You can now tell the full story of your performance from a variety of sources and viewpoints.
Product and Design | Oct 18
Monja Dobnik on February 11, 2020 • 8 minute read
…or how about, “I really like the way the data in this sheet is presented.”
Let me guess, not so often, right?
Spreadsheets offer a simple way to collate data and store a lot of information in one place.
However, that doesn’t mean they are useful for everyone. For most people, spreadsheets aren’t easy to navigate, and most importantly, they’re hard to actually pull insights from.
For people to feel in control of their team’s performance, the data needs to be accessible. It needs to be visual. And, it needs to be quick.
So, where does that leave our spreadsheets?
I’m glad you asked. Databox allows you to visualize the data from your Google spreadsheets easier than ever. Here, I’ll show you how.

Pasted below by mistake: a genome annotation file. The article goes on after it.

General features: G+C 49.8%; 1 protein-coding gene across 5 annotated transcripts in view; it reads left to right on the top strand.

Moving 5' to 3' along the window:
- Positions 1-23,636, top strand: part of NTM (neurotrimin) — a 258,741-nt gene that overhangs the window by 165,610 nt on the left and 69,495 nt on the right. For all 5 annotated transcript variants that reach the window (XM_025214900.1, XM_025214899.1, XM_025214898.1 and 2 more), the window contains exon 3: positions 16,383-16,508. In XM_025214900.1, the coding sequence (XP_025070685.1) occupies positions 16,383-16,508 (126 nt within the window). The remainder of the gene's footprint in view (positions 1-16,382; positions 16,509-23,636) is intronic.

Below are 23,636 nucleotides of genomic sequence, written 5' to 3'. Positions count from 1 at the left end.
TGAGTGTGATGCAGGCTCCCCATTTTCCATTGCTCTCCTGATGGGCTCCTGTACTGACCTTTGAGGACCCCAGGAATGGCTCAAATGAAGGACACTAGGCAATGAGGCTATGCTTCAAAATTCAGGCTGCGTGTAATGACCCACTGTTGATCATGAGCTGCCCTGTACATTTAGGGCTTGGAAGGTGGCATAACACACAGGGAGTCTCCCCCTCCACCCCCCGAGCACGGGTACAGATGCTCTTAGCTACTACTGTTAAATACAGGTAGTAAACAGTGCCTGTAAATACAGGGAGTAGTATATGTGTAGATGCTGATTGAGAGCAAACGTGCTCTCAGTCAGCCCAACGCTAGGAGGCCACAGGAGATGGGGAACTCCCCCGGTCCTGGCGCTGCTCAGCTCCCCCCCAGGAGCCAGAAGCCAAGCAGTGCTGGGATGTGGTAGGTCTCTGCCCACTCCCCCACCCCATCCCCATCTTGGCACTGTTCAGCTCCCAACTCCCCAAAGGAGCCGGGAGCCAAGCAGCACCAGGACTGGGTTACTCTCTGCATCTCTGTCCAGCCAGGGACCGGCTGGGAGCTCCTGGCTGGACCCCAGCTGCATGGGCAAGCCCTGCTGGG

Prefer video to text? Here’s a brief video outlining everything you need for setting up your Google Sheets with Databox.
Google Sheets is a free, web-based spreadsheet program that allows users to collaborate while they create and edit files online in real-time.
For the reasons stated earlier, Google Sheets alone is not the most elegant solution for tracking and understanding performance. But, when combined with Databox, it can be.
Databox enables you to connect your Google spreadsheets so you can visualize rows and cells of data and pull insights in a way you never could before. Using different Visualization Types allows anyone on your team, regardless of their level of spreadsheet mastery, to create helpful visualizations of performance quickly.
And, once you connect a spreadsheet to Databox, the data will update automatically any time there are changes to the data in the spreadsheet itself.
So, you get this….
…instead of this.
You’re able to create Databoards where you can visually present how the data in Google spreadsheet is correlated. No more looking for different pieces of information all around the spreadsheet to create a report.